Who Am I?
I think I've always wanted to be a filmmaker.
Even when I told people I wanted to be a lawyer, or a teacher, or at one time even an accountant, I think I knew I wanted to be a filmmaker. I just didn't know how to make it happen.
When I first got serious about photography, I bought myself a serious camera. I took a lot of photographs, went through a lot of film. The results weren't very good but I felt more at home in the darkroom than I did in the classroom. I like to think I improved with time. I learned aperture, shutter speed, exposure. I practiced composition, burning and dodging. I switched from film to digital. I discovered I liked working with children and animals the best. I realised I didn't like being stuck in an office at all.
I tried to become a wedding photographer once; I moved to Hong Kong to learn how to be a professional photographer and lucked into a job as a wedding photographer's assistant. I learned how to pose a subject, how to light a subject and how to fold a bounceboard without knocking myself out (and eventually, other people). I moved equipment, moved furniture, moved people. I can fan out the train of a wedding gown in one elegant swoosh and spot a crooked boutonnière from thirty feet. I can spell 'boutonnière'. I started with high hopes for my new photography career and ended up... well, taking a bit of a left turn.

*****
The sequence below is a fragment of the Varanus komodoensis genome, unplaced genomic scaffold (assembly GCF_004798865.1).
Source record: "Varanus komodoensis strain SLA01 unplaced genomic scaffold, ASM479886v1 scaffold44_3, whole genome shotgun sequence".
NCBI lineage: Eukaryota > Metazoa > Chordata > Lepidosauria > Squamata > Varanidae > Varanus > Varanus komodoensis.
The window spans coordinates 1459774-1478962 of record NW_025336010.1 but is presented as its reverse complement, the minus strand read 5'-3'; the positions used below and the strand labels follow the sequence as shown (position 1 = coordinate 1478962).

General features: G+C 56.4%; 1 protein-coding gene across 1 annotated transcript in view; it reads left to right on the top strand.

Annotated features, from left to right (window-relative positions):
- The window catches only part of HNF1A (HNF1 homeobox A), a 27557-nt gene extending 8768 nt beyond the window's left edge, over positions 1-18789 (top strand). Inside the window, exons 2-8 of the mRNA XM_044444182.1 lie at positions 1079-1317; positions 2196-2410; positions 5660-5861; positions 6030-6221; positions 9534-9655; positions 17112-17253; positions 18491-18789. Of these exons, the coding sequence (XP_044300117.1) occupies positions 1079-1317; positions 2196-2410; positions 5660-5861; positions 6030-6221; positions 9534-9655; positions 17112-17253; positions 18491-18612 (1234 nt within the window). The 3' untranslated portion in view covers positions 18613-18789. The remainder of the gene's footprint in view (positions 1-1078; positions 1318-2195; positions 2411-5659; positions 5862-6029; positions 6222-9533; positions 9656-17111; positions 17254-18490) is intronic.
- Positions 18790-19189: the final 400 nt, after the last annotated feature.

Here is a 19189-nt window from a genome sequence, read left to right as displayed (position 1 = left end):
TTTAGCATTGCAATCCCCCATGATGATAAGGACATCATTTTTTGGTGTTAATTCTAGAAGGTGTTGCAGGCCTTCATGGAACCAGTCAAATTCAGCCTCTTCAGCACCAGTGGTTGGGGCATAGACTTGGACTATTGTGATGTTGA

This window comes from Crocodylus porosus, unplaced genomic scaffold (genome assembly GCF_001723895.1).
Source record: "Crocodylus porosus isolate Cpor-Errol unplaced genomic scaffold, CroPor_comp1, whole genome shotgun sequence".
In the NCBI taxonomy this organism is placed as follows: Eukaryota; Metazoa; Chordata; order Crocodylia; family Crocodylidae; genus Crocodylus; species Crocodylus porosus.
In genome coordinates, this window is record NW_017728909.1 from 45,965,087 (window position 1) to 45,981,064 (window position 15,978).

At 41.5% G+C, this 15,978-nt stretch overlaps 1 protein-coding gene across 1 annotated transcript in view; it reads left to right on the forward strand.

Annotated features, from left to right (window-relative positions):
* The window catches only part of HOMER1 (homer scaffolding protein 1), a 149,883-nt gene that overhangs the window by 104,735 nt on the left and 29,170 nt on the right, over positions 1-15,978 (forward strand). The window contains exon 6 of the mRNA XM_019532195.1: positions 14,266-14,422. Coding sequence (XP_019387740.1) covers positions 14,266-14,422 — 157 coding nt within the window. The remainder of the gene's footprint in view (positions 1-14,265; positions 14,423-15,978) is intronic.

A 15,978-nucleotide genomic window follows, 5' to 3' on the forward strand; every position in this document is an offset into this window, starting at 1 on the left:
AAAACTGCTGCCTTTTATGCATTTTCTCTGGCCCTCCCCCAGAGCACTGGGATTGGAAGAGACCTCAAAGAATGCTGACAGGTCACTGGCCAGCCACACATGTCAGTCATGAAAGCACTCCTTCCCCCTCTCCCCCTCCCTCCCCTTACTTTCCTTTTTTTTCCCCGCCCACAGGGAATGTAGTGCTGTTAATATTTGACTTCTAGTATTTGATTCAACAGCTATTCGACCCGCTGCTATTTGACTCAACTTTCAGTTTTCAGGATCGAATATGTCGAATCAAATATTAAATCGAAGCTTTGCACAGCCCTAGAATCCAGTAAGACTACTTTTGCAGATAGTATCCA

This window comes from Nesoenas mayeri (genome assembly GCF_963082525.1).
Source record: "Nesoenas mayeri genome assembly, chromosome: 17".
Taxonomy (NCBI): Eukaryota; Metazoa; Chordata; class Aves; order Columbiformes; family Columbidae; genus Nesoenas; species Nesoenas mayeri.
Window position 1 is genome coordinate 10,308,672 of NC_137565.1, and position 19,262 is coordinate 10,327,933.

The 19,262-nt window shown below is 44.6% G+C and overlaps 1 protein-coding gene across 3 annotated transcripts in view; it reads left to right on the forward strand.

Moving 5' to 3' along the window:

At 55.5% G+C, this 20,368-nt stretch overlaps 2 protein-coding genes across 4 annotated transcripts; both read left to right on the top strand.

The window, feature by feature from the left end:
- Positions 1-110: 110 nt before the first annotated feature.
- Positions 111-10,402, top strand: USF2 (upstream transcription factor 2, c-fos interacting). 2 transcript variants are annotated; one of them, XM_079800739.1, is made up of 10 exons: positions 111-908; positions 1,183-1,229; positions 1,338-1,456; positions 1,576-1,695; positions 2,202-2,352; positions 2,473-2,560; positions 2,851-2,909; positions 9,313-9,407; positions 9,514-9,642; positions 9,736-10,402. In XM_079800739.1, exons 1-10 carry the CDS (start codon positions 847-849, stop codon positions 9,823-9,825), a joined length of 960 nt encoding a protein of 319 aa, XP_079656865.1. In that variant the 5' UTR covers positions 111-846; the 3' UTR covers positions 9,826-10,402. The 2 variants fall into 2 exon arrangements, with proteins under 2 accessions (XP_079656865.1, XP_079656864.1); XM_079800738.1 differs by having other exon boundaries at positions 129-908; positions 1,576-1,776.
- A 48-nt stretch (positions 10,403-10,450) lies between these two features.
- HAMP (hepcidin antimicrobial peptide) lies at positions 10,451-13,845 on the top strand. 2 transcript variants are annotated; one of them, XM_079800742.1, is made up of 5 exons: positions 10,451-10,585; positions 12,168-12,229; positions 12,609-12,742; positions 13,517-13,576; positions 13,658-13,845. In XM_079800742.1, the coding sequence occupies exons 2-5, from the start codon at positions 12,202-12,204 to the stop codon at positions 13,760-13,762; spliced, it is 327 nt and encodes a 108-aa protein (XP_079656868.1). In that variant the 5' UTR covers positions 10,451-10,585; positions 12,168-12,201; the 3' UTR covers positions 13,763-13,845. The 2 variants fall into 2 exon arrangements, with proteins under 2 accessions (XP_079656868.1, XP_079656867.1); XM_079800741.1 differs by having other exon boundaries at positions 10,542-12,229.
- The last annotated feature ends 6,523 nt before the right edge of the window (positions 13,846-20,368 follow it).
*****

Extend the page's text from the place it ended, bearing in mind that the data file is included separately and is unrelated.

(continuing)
Professional wedding videography came as a bit of a shock to me at first. Before migrating to the East, I didn't know it could exist as anything other than the home-movie type: shaky camera shots, a trigger-happy finger on the zoom button, and hours of footage set to music plucked straight out of 'Top 20 Cheesy Love Songs'.
After migrating to Hong Kong, it felt like I had stumbled upon a giant conspiracy. Sure, there must have been a few wedding videographers in the West, but no one really thought about hiring one alongside your wedding photographer. Think of the budget! But in the East, hiring a professional videographer for your wedding day was practically the norm. And wedding videos could be cool! They could be stylish and fun, sweet and romantic, without a whiff of cheese. They could have crystal clear dialogue and well-lit scenes; they could be thoughtfully edited and set to a fantastic soundtrack.
Just like a film at the cinema.
Well, I have always wanted to be a filmmaker.